The red carpets were rolled out at New York City’s Radio Music Hall. All of the top college football players were sitting next to their sports agents, awaiting news of their future.

It was a nail-biter of a night. The 2011 NFL Draft was in fifth gear. The first-round draft choice for the Chicago Bears (29th pick) was finally called out: University of Wisconsin’s star offensive lineman Gabe Carimi.

It was an exciting moment for the Bears, but where was Carimi? Back in Madison, Wisconsin. The 22-yearold, 6-foot, 7-inch, 320-pound All-American tackle and civil engineering major was presenting his capstone project to his professor.

On the biggest night dictating the course of his career, Carimi chose school.

Flashback four years earlier: It was the Big Ten Conference opener, and game day fell on Yom Kippur. Carimi, a Reform Jew, chose to fast the requisite 24 hours right up to the game.

Who is this guy? And to top it off, last month, Carimi stood before a group of sports reporters and scouts after the draft, and told them: “Just so you know, I already checked the next 10 years of games on Sunday and Monday, typically when most NFL games are played, and none fall on Yom Kippur – so I’m good to go.”

It was there that the “Jewish Hammer” (as he was called in Madison) was crowned the “Bear Jew” – a reference to Quentin Tarantino’s hit movie, “Inglourious Bastards.”

In a sports arena where very few Jews are known to wander, Carimi is out there in full force – brawn, brains, and proud to be a member of the Tribe.

Love him. Love this Bear Jew.

Flash Forward: It is the middle of May, and Carimi has chosen for his debut Chicago appearance to headline the Chabad-sponsored “Great Jewish Family Festival” in Skokie, Illinois.

It was there amidst the parade and hoopla that I caught up with him.

Carimi was surrounded by kids of all ages shouting: Gabe! Gabe! And it was there, that I had the opportunity to find out what made this bookish Jewish jock tick.

Let me state up front that I’m 105 pounds, five foot, two inches. Carimi and I stood next to each other and looked very much like the Jolly Green Giant and the Little Green Sprout.

“Not many people know this,” I told Carimi, “but I played Big Ten football. I was the quarterback of my sorority at University of Illinois. We never won a game, but don’t mess with me.”

He laughed hard. It was hearty, open and inviting as he began to discuss his life, and his career.

Carimi was born in Lake Forest, Illinois, and moved with his parents and older sister Hannah to a small town north of Madison.

His father is a physician and his mother a homemaker.

On his bar mitzvah (yes, he still remembers his parasha from Leviticus), Carimi towered over the rabbi at an intimidating 6-foot-4.

As one of two Jews in his school (his sister was the other one), did he experience anti- Semitism? “In high school, people did not understand Judaism at all,” he says. “I would hear negative comments like ‘That’s so Jewish’ or ‘Such a Jew’ and I would say, ‘Why would you say that? I’m Jewish.’ “I would not ignore the comments, but I believe that after people really got to know me I changed their opinion and perhaps when I got out of school I left it a better place and people perceived Jews much differently.”

Carimi was as an all-around athlete all through school – baseball, track, but excelled in football. He has a long list of credentials: co-captain of the Big Ten champion Badgers, recipient of the Outland Trophy (the nation’s best interior lineman) and the winner of the Marty Glickman Outstanding Jewish Scholastic Athlete of the Year Award, among many accomplishments.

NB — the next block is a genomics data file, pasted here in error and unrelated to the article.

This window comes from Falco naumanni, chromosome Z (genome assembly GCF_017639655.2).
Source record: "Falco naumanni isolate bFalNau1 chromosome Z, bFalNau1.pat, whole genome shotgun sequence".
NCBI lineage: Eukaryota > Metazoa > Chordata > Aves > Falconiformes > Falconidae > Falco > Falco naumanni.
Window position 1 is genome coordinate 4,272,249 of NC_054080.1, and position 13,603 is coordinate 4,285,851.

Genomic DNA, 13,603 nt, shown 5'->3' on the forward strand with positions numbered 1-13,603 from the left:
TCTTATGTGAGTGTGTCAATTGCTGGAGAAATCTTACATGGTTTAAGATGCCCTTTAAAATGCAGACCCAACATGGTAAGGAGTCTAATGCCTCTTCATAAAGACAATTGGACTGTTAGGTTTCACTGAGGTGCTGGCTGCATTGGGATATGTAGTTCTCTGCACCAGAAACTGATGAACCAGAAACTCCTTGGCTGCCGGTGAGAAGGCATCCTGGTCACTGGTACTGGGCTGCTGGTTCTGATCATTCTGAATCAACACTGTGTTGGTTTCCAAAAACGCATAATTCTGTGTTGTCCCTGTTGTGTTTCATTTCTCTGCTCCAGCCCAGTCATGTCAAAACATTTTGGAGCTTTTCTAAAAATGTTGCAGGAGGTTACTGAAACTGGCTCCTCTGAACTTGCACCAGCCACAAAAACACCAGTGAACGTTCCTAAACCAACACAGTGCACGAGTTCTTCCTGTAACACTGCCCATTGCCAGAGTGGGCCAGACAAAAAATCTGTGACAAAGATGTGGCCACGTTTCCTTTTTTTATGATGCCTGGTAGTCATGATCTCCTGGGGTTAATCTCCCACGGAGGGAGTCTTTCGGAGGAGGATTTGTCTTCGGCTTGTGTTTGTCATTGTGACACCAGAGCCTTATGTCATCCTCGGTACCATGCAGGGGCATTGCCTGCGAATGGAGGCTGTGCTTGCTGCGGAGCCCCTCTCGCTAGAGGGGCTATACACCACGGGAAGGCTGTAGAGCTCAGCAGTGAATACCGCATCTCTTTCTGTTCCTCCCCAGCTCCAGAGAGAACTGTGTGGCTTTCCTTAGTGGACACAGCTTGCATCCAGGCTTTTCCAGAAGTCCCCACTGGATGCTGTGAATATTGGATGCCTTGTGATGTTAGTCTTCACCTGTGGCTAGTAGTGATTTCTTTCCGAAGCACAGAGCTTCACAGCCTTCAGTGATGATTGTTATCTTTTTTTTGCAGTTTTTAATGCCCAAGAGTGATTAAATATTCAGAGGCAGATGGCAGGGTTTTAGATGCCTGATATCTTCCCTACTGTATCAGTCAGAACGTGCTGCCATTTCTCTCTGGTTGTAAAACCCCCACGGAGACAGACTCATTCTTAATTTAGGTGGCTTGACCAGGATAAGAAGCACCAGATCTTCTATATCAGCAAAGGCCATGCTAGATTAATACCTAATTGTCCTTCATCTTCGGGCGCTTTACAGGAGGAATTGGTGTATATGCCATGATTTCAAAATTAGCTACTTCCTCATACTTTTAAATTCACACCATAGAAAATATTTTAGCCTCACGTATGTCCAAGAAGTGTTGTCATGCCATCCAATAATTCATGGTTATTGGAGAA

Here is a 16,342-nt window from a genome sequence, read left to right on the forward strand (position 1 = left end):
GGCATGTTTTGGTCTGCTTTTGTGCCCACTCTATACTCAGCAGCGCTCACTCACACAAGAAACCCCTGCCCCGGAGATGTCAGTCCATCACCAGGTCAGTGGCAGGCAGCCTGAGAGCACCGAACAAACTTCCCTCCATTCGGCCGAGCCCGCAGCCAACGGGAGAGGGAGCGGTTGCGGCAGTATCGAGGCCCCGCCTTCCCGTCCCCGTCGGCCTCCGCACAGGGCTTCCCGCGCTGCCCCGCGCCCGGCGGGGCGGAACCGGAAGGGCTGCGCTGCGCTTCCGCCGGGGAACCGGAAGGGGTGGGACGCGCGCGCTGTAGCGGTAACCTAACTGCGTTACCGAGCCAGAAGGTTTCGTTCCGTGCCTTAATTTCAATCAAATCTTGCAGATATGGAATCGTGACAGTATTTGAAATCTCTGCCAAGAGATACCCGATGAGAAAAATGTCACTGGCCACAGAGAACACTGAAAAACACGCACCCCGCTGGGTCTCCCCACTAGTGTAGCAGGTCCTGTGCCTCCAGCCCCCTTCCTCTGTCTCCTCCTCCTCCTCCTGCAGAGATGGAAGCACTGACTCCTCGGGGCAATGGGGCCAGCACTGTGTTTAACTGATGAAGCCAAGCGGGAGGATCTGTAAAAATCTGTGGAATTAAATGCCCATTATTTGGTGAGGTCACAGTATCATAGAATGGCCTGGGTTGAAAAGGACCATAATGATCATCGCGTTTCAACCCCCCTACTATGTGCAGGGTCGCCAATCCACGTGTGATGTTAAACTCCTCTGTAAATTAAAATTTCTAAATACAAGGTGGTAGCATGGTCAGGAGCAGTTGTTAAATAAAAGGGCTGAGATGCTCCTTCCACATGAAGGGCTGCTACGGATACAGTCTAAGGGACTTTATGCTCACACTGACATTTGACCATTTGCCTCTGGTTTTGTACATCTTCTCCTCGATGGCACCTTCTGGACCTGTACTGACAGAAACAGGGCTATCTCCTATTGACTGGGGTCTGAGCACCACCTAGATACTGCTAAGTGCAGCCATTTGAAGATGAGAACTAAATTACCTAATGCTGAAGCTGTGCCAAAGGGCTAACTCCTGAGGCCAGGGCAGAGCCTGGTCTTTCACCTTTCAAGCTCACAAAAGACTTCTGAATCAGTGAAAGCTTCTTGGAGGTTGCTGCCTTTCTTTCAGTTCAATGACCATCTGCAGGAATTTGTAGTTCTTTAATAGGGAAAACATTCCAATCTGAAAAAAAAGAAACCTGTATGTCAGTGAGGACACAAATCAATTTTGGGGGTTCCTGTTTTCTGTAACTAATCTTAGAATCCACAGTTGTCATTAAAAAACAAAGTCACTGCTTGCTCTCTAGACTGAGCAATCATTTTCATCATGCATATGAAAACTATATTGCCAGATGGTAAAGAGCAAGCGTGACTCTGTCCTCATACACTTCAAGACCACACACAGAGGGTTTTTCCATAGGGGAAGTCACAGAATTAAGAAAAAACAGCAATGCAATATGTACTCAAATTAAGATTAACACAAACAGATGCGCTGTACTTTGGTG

But the Yom Kippur story played especially big, both with fans and in the media.

“Look, my Judaism is important to me,” he says. “I make it work. I fasted on Israeli time, so I could begin my fast earlier, from noon to noon the next day. That way I was able to be true to my religion and play the best for my team.”

Carimi, who has never been to Israel (Get this: Birthright rejected him!), says that he has a lot of Jewish pride and that his teammates have always been supportive of his choices, and respect his religion.

When asked if he feels the weight of responsibility being labeled “Super Jew” in a mostly non-Jewish pro-ball environment, Carimi says, “Not at all. People who don’t like that I’m Jewish, I don’t need their support. I don’t care about them. Someone said something disgusting about me online after I was drafted by the Bears, which was very anti-Semitic – something with Hitler’s face on it.

“My response was, ‘Buddy, you’re wasting your own life with this stuff.’ But there are very few of those types and a lot more people who are happy to have someone like me on the team. I have a lot to give. I know it, and my team knows it. I’m tough, but I can think.”

Not all coaches appreciate the “thinking athlete,” Carimi adds, but he has won them over with his ability to give everything to all areas of his life, and proven successful.

“Sports is very important to me, and so is school,” he says. “I believe you can’t do well in one area of your life and crappy in another. The key to my success is to work hard and be consistent in all areas of my life.”

And what about his heart? Carimi is very close to his family, especially his mother. He says he would do anything for her (education is first in her playbook).

And yes, he is committed, and in love.


With a warm smile, he apologizes to all of the eligible Jewish Chicago women seeking a (very) tall, handsome, and smart athletic bachelor with a brilliant future.

And for those who are wondering … yes, Carimi IS coming to my house for Shabbat dinner.

Lisa Barr is a freelance writer living in Chicago.

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